The modal VC thesis is: “We invest in great teams addressing large markets with disruptive solutions.” Who invests in lousy teams addressing tiny markets with outdated solutions? Theses also tend to use the same words across many firms, e.g., “daring” and “bold.”

In particular, in our second dataset, we found a disproportionate number of theses focused on “technical” companies (vaguely defined) and focused on companies attacking “problems of the future rather than the present,” in various permutations of that language.

Why are the investment criteria so imprecise on the VC websites? We have three theories, in descending order of importance:

  • Option value. Investors don’t want to be too restrictive and miss out on a deal. However, we’d argue that for most smaller managers who are not brand names, it’s better to be highly identified in your niche than being a generalist. Most limited partners we speak with agree.
  • A desire to look “sexy” and politically correct as opposed to being honest. This is probably a major reason. For example, saying publicly, “We invest mostly in white/Asian men who went to Stanford like us” accurately describes numerous VCs, but doesn’t sound very politically correct.
  • VCs are afraid to give out their secret sauce. We think this doesn’t make much sense; you can share your criteria without telling the whole logic behind them. Many top-tier VCs share detailed public theses.
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Bill Gates Says ‘Brute Force’ Climate Policies Won’t Work

Speaking at a live event at The Times Center in New York, the billionaire philanthropist argued for a pragmatic, technology-driven approach to global warming.

Bill Gates Champions Innovation as Way to Combat Climate Change

“are we the science people or are we the idiots” asked bill gates, during a discussion about his pragmatic strategy to fighting climate change..

“If you try to do climate things brute force, you’ll sometimes get people say, ‘Hey, I like climate, I’m for climate, but I don’t want to bear that cost and reduce my standard of living.’ The political realities are such that without innovation, it’s unlikely, particularly in middle-income countries, that the brute force approach will be successful. I’m the person who’s doing the most on climate in terms of the innovation and how we can square multiple goals. I don’t use some of the less proven approaches.” Moderator: “Such as.” “I don’t plant trees. “There’s a lot of people who are very enamored with trees. We’ve got trees on this stage. Some people would even say that if you just planted enough trees, it could take care of the climate issue altogether.” “And that’s complete nonsense.” “OK.” “I mean, are we the science people or are we the idiots? Which one do we want to be?”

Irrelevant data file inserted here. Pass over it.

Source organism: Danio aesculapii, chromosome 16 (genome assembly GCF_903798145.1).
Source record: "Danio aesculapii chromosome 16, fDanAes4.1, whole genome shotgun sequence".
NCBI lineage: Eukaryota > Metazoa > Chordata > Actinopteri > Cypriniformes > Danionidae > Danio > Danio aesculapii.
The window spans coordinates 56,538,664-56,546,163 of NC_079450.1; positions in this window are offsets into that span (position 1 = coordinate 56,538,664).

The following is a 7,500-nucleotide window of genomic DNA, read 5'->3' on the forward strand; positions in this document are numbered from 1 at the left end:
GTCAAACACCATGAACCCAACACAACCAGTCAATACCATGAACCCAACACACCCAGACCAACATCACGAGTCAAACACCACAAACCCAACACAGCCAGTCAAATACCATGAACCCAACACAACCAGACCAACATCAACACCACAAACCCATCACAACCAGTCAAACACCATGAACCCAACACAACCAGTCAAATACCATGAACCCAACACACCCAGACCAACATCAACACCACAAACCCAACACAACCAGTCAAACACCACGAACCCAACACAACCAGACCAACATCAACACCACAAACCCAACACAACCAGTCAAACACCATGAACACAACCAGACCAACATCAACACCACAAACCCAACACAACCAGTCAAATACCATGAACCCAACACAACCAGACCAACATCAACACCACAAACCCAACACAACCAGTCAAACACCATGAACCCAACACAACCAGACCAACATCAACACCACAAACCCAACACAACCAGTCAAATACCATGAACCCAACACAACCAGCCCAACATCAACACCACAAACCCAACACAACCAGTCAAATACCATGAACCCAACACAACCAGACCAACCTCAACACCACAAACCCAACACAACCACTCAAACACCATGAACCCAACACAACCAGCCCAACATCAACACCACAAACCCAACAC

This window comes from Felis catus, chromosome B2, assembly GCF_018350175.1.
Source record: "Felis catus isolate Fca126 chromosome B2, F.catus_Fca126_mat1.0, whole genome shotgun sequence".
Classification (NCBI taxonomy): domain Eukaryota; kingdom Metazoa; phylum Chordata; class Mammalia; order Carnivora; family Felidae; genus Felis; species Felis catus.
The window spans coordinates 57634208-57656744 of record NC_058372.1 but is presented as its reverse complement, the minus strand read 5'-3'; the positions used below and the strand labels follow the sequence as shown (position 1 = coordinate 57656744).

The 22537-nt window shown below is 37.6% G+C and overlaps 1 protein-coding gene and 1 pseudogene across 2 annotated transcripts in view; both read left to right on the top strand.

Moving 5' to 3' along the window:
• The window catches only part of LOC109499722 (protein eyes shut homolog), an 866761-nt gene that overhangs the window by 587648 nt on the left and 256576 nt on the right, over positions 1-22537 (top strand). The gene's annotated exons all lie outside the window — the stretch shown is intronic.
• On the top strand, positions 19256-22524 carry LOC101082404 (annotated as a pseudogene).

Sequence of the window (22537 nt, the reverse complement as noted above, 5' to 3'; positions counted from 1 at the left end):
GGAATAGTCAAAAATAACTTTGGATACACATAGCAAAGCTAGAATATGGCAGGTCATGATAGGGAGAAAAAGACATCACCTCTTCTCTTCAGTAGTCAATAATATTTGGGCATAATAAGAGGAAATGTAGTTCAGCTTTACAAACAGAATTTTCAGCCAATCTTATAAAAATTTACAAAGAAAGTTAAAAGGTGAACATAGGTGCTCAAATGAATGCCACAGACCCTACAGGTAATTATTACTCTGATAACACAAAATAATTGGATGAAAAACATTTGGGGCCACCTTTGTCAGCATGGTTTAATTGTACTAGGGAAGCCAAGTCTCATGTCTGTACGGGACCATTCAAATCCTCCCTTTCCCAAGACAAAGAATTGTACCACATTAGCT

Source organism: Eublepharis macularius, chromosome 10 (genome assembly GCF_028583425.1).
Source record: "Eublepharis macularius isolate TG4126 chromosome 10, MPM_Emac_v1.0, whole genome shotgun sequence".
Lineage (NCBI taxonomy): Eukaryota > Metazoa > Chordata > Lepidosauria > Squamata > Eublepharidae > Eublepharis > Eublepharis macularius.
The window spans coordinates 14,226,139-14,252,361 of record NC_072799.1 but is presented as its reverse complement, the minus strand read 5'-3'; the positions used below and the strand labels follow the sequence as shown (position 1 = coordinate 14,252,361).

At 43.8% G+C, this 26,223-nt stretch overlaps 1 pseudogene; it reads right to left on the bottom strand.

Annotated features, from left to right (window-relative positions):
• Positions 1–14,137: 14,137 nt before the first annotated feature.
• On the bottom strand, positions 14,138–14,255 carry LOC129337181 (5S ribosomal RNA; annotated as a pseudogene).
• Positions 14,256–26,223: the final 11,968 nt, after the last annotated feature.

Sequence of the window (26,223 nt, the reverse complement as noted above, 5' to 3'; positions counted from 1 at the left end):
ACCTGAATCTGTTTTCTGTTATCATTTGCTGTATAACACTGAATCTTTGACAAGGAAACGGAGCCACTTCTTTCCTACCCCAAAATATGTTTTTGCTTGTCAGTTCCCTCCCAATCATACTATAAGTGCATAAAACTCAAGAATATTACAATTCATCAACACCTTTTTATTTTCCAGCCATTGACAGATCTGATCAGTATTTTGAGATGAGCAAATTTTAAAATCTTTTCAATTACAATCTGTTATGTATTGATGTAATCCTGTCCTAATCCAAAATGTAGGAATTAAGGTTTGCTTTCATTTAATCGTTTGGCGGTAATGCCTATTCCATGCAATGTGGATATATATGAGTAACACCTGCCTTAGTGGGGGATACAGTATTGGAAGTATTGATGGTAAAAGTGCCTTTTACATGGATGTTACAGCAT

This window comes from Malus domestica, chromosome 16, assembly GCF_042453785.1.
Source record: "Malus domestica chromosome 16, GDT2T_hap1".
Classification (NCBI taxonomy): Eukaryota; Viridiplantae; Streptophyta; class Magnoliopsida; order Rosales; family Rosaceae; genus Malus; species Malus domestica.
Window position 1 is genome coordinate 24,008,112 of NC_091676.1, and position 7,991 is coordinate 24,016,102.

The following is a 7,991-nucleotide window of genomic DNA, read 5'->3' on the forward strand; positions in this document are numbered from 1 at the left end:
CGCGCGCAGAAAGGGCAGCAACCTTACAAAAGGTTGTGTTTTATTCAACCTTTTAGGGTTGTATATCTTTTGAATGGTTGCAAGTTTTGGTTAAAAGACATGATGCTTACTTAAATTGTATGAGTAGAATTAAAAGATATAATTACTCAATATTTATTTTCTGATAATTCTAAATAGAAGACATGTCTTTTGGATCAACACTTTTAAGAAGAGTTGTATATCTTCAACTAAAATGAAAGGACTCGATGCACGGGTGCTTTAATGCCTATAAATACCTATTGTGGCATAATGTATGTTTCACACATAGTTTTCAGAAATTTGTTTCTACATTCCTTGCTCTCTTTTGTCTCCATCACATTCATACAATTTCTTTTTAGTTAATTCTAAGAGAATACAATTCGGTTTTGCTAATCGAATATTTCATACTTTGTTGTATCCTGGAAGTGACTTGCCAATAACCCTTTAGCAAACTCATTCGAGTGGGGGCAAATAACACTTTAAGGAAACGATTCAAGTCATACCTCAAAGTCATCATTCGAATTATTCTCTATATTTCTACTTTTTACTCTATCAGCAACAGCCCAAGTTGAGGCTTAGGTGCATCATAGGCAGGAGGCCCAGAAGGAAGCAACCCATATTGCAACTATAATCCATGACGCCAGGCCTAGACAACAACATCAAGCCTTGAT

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By Remy Tumin

  • Sept. 21, 2023

Bill Gates, the multibillionaire founder of Microsoft, argued for a pragmatic, technology-driven approach to fighting climate change on Thursday.

“If you try to do climate brute force, you will get people who say, ‘I like climate but I don’t want to bear that cost and reduce my standard of living,’” Mr. Gates said at the Climate Forward event hosted by The New York Times. “Without innovation, it’s unlikely, particularly in middle-income countries, that the brute force approach will be successful.”

Mr. Gates also said winning more bipartisan support was needed in order for policy to actually stick. “Republicans for climate change action are gold, you know,” he said. “That’s got to be a number that somehow we manage to increase over time.”

“You can’t have a climate policy that when one party is in charge goes full speed ahead and stops cold,” he added. “These are 30-year investments in steel factories, new ways of making meat.”

Mr. Gates, who in recent weeks has espoused an everything-will-be-fine approach to the climate crisis, was asked whether he could reconcile that stance with the reality of extreme weather around the globe.

“I’m the person who is doing the most on climate in terms of the innovation and how we can square multiple goals,” said Mr. Gates, a co-founder of the Bill and Melinda Gates Foundation, a major donor to health- and climate-related causes. “There’s very limited money for causes to reduce inequity in the world. And no temperate country is going to become uninhabitable.”